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So I have this object, and I am wondering how I refer to other properties while declaring:

var Chatter = function(io){
    this.base_url = "http://chat.chatter.com:1337";
    this.debug_on = true;
    this.socket = io.connect(this.base_url);
    this.socket.on('acknowledge', this.acknowledge);
}
Chatter.prototype.debug = function(msg){
    if(this.debug_on){
        var m = {timestamp:Date.create().format('{yyyy}-{MM}-{dd} {24hr}:{mm}:{ss}{tt}'), message:msg};
        console.debug('#[ chatter DEBUG ]# - {timestamp} - {message}'.assign(m));
    }
}
Chatter.prototype.acknowledge = function(data){
    this.debug('Acknowledgement received!'); //This throws an error, claims #debug is not there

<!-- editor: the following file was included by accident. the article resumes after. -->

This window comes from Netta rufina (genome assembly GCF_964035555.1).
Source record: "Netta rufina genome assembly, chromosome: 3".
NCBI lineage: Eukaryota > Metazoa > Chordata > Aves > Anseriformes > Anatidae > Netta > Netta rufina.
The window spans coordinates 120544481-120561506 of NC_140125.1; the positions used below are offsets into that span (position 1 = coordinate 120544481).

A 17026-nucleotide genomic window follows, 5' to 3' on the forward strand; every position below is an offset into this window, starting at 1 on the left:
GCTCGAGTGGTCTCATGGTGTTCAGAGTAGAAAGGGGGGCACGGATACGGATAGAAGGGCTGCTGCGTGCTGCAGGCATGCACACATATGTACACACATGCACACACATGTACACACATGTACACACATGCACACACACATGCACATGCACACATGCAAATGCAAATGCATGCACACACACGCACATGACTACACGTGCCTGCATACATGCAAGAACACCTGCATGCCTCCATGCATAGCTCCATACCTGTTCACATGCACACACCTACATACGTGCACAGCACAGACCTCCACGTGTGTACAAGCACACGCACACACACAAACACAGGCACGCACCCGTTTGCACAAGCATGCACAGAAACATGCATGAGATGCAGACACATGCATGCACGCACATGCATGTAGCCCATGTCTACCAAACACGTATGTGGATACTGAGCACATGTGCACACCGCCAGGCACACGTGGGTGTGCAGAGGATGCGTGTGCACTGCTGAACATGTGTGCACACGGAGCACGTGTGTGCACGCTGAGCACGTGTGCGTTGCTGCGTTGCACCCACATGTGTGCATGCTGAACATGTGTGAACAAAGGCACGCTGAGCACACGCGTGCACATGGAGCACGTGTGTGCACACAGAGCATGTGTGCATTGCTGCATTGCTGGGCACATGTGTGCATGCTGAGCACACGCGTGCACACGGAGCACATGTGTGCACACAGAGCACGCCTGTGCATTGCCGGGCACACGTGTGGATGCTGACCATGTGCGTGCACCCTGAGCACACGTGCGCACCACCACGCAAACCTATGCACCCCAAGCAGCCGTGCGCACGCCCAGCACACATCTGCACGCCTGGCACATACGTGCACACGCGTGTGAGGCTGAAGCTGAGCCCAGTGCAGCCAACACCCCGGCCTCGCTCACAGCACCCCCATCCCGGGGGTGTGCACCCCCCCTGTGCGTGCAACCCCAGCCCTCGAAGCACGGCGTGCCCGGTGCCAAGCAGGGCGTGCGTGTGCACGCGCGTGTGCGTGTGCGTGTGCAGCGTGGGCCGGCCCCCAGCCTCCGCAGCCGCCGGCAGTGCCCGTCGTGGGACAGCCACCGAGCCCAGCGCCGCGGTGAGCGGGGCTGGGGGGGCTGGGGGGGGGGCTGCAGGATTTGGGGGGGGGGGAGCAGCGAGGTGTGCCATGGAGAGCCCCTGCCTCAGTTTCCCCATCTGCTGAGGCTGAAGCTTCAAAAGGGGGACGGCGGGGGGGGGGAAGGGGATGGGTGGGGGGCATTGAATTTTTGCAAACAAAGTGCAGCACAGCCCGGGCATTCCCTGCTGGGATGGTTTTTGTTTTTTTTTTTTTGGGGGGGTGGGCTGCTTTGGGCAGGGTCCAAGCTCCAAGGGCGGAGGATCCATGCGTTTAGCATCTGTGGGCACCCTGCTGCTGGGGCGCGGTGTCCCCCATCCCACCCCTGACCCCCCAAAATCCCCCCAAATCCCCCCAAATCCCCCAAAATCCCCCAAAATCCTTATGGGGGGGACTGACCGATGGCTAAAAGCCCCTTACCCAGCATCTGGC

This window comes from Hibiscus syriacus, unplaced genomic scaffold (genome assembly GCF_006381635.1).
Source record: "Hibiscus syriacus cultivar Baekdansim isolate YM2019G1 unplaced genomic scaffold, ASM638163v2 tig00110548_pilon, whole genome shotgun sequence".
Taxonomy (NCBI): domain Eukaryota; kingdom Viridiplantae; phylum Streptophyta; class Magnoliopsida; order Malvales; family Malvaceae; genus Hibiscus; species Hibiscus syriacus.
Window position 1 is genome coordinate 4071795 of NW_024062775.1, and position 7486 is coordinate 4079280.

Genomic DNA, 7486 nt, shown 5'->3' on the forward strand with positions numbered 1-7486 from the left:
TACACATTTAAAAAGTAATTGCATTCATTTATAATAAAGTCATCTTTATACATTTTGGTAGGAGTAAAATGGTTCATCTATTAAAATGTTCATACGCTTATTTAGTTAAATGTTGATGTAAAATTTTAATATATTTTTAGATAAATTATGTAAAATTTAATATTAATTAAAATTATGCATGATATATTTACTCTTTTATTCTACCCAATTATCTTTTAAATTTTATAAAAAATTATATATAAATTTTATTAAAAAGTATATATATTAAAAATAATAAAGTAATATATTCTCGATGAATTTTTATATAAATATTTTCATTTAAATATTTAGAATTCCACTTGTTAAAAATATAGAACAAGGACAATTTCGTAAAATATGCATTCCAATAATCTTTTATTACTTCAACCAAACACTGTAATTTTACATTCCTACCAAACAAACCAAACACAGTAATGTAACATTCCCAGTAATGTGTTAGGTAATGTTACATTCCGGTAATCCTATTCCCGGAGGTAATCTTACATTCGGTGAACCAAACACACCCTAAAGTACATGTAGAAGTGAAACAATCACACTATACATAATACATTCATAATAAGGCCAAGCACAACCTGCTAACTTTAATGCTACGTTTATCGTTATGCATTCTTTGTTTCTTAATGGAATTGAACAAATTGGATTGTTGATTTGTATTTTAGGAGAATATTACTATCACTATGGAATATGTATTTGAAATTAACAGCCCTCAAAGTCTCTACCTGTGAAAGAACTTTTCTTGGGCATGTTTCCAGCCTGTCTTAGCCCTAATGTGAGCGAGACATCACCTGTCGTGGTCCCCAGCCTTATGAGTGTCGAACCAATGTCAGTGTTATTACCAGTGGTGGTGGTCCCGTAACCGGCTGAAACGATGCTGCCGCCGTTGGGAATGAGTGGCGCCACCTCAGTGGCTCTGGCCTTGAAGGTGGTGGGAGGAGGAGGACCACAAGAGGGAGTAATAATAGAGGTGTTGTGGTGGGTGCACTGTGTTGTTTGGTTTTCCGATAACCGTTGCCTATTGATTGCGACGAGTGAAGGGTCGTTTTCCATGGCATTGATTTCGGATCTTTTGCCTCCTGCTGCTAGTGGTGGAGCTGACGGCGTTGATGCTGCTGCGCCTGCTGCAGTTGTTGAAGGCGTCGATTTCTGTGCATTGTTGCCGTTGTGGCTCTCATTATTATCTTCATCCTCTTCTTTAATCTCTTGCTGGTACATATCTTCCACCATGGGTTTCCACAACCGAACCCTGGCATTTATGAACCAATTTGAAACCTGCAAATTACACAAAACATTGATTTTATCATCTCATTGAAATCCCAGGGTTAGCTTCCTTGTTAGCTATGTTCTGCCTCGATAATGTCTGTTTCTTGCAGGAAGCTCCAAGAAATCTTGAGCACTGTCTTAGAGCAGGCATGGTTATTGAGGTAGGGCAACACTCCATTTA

this.uuid = data.uuid;
};

Calling this.debug() fails but on line 5, calling this.acknowledge works. Can someone tell me what I am doing wrong?

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Learn more about how this works: developer.mozilla.org/en-US/docs/JavaScript/Reference/Operators/…. –  Felix Kling May 21 '13 at 21:07
1  
On line 5 you aren't actually calling this.acknowledge, you are passing it as a callback to be called later. –  Mathletics May 21 '13 at 21:07

1 Answer 1

up vote 2 down vote accepted

The problem is not with Chatter.prototype.acknowledge (see http://jsfiddle.net/aEdvh/ )

It's with the way you're calling it.

this.socket.on('acknowledge', this.acknowledge);

Calls acknowledge with the value of this in the socket callback (see this guide).

You need to bind the value of this to the context. Try using .bind:

this.socket.on('acknowledge', this.acknowledge.bind(this));

If you need to support older browsers like IE8, or you don't like bind, you can do so manually as such

   var that = this;
   this.socket.on('acknowledge', function(data){
       that.acknowledge(data);
   });
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